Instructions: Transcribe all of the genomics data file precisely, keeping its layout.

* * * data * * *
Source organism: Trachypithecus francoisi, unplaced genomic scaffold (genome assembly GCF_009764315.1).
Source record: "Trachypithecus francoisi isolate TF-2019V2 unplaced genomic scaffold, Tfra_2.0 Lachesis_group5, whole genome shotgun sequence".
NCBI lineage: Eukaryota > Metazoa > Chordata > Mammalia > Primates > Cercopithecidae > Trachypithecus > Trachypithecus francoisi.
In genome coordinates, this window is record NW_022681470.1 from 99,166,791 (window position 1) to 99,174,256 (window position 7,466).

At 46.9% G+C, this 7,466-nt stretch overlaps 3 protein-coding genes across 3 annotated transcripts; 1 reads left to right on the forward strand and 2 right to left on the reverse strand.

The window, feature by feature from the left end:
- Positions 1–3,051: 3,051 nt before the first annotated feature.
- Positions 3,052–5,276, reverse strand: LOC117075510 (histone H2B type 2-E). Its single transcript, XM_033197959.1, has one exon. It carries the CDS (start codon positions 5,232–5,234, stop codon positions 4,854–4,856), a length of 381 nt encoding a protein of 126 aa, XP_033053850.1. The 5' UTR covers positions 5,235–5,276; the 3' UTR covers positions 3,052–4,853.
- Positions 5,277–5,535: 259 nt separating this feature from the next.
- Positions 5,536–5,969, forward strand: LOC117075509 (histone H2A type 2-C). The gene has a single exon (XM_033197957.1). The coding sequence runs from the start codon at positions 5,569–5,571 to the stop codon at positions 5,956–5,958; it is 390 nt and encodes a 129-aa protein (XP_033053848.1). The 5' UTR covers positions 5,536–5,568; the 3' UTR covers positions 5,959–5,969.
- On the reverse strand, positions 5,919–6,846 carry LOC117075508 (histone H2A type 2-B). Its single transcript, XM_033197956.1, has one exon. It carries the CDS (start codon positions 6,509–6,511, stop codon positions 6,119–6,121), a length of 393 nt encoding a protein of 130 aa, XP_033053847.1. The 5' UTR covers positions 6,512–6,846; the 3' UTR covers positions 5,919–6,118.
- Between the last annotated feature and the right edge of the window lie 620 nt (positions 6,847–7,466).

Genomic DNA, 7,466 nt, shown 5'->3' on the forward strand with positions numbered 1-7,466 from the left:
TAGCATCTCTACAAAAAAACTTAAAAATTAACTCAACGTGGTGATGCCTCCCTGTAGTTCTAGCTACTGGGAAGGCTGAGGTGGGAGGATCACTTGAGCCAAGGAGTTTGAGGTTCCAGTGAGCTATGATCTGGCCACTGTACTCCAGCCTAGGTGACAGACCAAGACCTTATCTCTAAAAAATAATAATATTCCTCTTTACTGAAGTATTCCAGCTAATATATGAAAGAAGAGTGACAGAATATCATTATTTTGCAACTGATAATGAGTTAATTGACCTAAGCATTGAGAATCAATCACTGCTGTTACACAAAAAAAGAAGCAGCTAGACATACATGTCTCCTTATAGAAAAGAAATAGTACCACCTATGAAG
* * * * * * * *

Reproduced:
Source organism: Trachypithecus francoisi, unplaced genomic scaffold (genome assembly GCF_009764315.1).
Source record: "Trachypithecus francoisi isolate TF-2019V2 unplaced genomic scaffold, Tfra_2.0 Lachesis_group5, whole genome shotgun sequence".
NCBI lineage: Eukaryota > Metazoa > Chordata > Mammalia > Primates > Cercopithecidae > Trachypithecus > Trachypithecus francoisi.
In genome coordinates, this window is record NW_022681470.1 from 99,166,791 (window position 1) to 99,174,256 (window position 7,466).

At 46.9% G+C, this 7,466-nt stretch overlaps 3 protein-coding genes across 3 annotated transcripts; 1 reads left to right on the forward strand and 2 right to left on the reverse strand.

The window, feature by feature from the left end:
- Positions 1–3,051: 3,051 nt before the first annotated feature.
- Positions 3,052–5,276, reverse strand: LOC117075510 (histone H2B type 2-E). Its single transcript, XM_033197959.1, has one exon. It carries the CDS (start codon positions 5,232–5,234, stop codon positions 4,854–4,856), a length of 381 nt encoding a protein of 126 aa, XP_033053850.1. The 5' UTR covers positions 5,235–5,276; the 3' UTR covers positions 3,052–4,853.
- Positions 5,277–5,535: 259 nt separating this feature from the next.
- Positions 5,536–5,969, forward strand: LOC117075509 (histone H2A type 2-C). The gene has a single exon (XM_033197957.1). The coding sequence runs from the start codon at positions 5,569–5,571 to the stop codon at positions 5,956–5,958; it is 390 nt and encodes a 129-aa protein (XP_033053848.1). The 5' UTR covers positions 5,536–5,568; the 3' UTR covers positions 5,959–5,969.
- On the reverse strand, positions 5,919–6,846 carry LOC117075508 (histone H2A type 2-B). Its single transcript, XM_033197956.1, has one exon. It carries the CDS (start codon positions 6,509–6,511, stop codon positions 6,119–6,121), a length of 393 nt encoding a protein of 130 aa, XP_033053847.1. The 5' UTR covers positions 6,512–6,846; the 3' UTR covers positions 5,919–6,118.
- Between the last annotated feature and the right edge of the window lie 620 nt (positions 6,847–7,466).

Genomic DNA, 7,466 nt, shown 5'->3' on the forward strand with positions numbered 1-7,466 from the left:
TAGCATCTCTACAAAAAAACTTAAAAATTAACTCAACGTGGTGATGCCTCCCTGTAGTTCTAGCTACTGGGAAGGCTGAGGTGGGAGGATCACTTGAGCCAAGGAGTTTGAGGTTCCAGTGAGCTATGATCTGGCCACTGTACTCCAGCCTAGGTGACAGACCAAGACCTTATCTCTAAAAAATAATAATATTCCTCTTTACTGAAGTATTCCAGCTAATATATGAAAGAAGAGTGACAGAATATCATTATTTTGCAACTGATAATGAGTTAATTGACCTAAGCATTGAGAATCAATCACTGCTGTTACACAAAAAAAGAAGCAGCTAGACATACATGTCTCCTTATAGAAAAGAAATAGTACCACCTATGAAG